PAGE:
The Cascade Alpine Guide recommends climbing Fletcher Peak via the West Ridge from Canyon Lake. No offense to Mr. Beckey, but it is obvious that he has never set foot on Fletcher Peak, much less the West Ridge. The West Ridge is very unpleasant, and a nasty little gendarme will prevent one from completing this ridge without class 5 climbing. Approaching from the headwaters of Wiley Creek does not help either, as the gendarme is located east of the intersecting ridge.
The "easy" way to climb Fletcher Peak is by a large gully which cuts into the west side of the mountain. This approach worked well for me, as well as the only other climber whose name appeared in the summit register.
Directions: Follow the Mountain Loop Highway east from Granite Falls for 6.8 miles, and turn left on FS 41. After 1.8 miles, make a right turn onto FS 4110. After another 1.8 miles, make a right turn onto FS 4111. After only about 0.3 miles, the driveable portion of this road will abruptly end at a large washout. Climbing Fletcher Peak (or Liberty Mountain) from this road will be much simpler with a mountain bike, so it will be assumed that you are so equipped for the approach.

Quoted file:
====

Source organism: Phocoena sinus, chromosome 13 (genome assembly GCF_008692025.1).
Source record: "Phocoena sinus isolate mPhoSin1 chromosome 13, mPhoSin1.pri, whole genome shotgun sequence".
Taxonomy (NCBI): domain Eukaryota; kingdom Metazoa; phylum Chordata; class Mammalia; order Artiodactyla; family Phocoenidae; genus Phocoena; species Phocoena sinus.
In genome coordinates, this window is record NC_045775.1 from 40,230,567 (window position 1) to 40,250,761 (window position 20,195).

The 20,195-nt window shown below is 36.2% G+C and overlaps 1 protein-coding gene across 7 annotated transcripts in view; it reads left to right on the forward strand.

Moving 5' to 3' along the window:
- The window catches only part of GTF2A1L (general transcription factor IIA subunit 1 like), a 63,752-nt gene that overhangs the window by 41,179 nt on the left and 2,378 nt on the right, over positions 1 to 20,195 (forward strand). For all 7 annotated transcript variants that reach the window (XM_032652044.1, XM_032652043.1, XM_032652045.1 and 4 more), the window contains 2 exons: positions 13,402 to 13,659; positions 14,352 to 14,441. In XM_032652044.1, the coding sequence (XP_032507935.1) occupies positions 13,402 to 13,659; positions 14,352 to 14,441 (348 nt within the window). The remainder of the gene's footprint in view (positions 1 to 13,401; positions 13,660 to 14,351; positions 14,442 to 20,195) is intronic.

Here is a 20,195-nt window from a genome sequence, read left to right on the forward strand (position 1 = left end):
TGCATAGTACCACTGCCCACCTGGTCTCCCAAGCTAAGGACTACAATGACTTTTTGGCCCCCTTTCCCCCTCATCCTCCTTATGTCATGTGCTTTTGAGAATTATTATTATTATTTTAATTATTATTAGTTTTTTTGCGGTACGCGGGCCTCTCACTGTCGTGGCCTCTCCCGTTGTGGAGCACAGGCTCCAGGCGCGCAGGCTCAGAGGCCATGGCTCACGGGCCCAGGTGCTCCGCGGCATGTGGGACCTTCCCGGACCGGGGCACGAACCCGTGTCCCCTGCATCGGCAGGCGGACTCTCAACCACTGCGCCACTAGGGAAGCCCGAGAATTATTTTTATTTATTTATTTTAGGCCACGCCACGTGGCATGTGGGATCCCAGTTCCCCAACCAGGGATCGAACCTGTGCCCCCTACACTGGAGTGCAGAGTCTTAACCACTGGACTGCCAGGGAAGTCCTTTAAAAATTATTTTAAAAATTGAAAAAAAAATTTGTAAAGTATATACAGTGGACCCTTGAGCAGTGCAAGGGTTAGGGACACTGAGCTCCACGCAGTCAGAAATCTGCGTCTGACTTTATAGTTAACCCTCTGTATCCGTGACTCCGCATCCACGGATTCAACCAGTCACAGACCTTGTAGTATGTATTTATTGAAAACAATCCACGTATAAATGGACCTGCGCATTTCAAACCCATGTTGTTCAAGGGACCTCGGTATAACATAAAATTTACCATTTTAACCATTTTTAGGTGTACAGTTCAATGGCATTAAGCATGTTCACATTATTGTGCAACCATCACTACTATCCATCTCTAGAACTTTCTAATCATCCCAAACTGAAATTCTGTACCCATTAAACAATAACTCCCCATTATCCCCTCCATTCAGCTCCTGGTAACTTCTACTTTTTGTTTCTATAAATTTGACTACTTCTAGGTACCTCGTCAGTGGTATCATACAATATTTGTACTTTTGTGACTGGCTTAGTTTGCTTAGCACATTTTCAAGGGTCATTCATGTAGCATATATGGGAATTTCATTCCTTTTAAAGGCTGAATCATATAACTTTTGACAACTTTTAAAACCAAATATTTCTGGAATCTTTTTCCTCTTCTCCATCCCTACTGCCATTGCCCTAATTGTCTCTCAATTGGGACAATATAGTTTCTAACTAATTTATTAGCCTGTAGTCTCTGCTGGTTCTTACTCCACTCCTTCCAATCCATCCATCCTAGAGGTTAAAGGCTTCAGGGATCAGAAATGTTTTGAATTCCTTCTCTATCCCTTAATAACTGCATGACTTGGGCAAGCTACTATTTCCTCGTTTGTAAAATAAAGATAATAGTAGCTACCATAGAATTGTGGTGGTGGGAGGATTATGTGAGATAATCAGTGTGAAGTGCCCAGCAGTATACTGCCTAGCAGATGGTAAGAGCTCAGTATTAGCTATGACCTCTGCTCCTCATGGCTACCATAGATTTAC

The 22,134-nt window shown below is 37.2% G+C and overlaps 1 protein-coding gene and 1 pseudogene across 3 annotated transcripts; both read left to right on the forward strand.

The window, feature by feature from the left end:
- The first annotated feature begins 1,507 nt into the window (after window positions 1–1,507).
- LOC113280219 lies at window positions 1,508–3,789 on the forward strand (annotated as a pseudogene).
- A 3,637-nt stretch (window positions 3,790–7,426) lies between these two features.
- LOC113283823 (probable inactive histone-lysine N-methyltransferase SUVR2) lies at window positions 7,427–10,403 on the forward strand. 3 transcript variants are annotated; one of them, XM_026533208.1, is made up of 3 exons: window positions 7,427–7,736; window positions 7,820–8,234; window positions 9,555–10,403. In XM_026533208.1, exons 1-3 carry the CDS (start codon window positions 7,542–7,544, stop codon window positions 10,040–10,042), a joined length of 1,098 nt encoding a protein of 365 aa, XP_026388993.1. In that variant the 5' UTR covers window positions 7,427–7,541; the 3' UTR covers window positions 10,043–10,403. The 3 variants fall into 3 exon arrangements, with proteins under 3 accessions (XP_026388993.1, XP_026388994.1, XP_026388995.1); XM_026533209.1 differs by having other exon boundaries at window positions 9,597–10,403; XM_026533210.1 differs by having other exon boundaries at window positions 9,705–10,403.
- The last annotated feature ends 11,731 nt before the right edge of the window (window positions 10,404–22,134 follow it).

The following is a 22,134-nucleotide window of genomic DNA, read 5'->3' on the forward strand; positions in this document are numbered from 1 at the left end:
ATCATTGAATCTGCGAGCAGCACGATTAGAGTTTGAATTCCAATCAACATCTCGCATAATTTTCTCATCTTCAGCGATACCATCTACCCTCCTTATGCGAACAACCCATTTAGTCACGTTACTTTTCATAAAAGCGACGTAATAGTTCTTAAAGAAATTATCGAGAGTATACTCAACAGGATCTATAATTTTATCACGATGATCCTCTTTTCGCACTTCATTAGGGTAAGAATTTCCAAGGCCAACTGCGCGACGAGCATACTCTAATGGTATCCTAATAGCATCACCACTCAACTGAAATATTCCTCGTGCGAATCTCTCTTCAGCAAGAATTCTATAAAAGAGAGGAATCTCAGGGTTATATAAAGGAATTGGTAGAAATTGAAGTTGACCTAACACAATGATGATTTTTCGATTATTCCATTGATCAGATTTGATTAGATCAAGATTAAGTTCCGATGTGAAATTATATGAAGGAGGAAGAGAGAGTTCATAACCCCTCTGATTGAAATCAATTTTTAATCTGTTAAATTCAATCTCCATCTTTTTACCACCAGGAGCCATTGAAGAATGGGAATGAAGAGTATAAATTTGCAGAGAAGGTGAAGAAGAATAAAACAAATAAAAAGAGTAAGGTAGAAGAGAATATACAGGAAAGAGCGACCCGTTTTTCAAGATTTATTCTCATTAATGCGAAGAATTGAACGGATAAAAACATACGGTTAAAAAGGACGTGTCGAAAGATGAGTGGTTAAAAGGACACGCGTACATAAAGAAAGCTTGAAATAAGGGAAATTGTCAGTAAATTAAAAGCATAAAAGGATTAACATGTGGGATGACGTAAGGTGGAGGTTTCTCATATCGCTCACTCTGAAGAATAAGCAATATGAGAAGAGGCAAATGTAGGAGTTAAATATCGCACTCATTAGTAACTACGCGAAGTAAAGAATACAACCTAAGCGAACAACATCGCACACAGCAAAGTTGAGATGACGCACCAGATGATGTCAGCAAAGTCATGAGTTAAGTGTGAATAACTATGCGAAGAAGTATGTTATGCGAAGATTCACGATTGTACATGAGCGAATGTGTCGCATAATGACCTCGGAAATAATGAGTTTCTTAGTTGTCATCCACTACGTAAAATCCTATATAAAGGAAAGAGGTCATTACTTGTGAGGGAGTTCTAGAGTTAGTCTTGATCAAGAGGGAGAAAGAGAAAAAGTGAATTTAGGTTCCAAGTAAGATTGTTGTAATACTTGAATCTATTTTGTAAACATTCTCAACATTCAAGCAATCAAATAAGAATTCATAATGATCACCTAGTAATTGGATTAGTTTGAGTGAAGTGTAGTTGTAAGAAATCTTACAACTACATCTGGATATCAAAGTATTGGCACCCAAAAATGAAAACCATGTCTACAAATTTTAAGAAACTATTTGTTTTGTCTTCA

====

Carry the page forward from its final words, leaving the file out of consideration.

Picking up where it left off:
The image below was taken at 3500', and looks up towards the saddle.
Here is another photo taken at 4400' looking up towards the saddle.
Travel in the gully was easy class 2 scrambling. This gully remains snow filled until late in the season, so an ice axe (and possibly crampons) would be recommended for any climb done before September. Once arriving at the 4800' saddle, turn left, and scramble Fletcher's easy south slopes to the summit (class 2).
Here are a few pano's from the summit.
Climbing Fletcher Peak is certainly not for everyone. It is a lot of work for a 5274' peak. For the same amount, and perhaps less effort, one could climb nearby Liberty Mountain, which is a little more impressive. But, for the climber who has done everything, Fletcher Peak might provide an interesting challenge.
Note: On the descent, I attempted to follow the main creek drainage (left fork as referenced in the route description) all the way down to the fork at 2400', but I got cliffed out at about 3100'. I ended up scrambling back to the wooded ridge I used for the ascent. In early season, the left fork may work better when it is snow filled (just guessing).